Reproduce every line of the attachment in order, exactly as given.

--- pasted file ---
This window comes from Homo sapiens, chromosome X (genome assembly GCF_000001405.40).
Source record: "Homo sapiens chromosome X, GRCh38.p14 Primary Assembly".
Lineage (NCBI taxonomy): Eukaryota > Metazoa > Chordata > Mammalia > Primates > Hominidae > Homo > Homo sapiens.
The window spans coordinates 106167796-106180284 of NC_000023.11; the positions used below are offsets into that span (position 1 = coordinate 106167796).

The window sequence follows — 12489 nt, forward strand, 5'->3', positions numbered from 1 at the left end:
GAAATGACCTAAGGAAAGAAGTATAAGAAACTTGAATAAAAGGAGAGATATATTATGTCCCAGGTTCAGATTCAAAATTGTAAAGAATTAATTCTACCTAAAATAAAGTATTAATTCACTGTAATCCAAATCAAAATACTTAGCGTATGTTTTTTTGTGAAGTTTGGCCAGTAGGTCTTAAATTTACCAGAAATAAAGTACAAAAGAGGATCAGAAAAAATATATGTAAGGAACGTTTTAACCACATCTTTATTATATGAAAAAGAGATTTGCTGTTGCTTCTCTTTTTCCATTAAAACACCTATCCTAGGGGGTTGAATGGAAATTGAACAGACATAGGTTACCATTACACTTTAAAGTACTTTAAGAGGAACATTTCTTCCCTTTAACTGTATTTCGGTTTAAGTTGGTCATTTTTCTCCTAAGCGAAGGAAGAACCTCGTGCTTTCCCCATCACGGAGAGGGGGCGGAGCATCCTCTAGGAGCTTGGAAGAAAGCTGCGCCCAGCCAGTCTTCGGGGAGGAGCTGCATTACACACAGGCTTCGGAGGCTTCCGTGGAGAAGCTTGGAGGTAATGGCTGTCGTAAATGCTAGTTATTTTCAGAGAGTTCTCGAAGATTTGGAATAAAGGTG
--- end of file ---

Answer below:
This window comes from Homo sapiens, chromosome X (genome assembly GCF_000001405.40).
Source record: "Homo sapiens chromosome X, GRCh38.p14 Primary Assembly".
Lineage (NCBI taxonomy): Eukaryota > Metazoa > Chordata > Mammalia > Primates > Hominidae > Homo > Homo sapiens.
The window spans coordinates 106167796-106180284 of NC_000023.11; the positions used below are offsets into that span (position 1 = coordinate 106167796).

The window sequence follows — 12489 nt, forward strand, 5'->3', positions numbered from 1 at the left end:
GAAATGACCTAAGGAAAGAAGTATAAGAAACTTGAATAAAAGGAGAGATATATTATGTCCCAGGTTCAGATTCAAAATTGTAAAGAATTAATTCTACCTAAAATAAAGTATTAATTCACTGTAATCCAAATCAAAATACTTAGCGTATGTTTTTTTGTGAAGTTTGGCCAGTAGGTCTTAAATTTACCAGAAATAAAGTACAAAAGAGGATCAGAAAAAATATATGTAAGGAACGTTTTAACCACATCTTTATTATATGAAAAAGAGATTTGCTGTTGCTTCTCTTTTTCCATTAAAACACCTATCCTAGGGGGTTGAATGGAAATTGAACAGACATAGGTTACCATTACACTTTAAAGTACTTTAAGAGGAACATTTCTTCCCTTTAACTGTATTTCGGTTTAAGTTGGTCATTTTTCTCCTAAGCGAAGGAAGAACCTCGTGCTTTCCCCATCACGGAGAGGGGGCGGAGCATCCTCTAGGAGCTTGGAAGAAAGCTGCGCCCAGCCAGTCTTCGGGGAGGAGCTGCATTACACACAGGCTTCGGAGGCTTCCGTGGAGAAGCTTGGAGGTAATGGCTGTCGTAAATGCTAGTTATTTTCAGAGAGTTCTCGAAGATTTGGAATAAAGGTG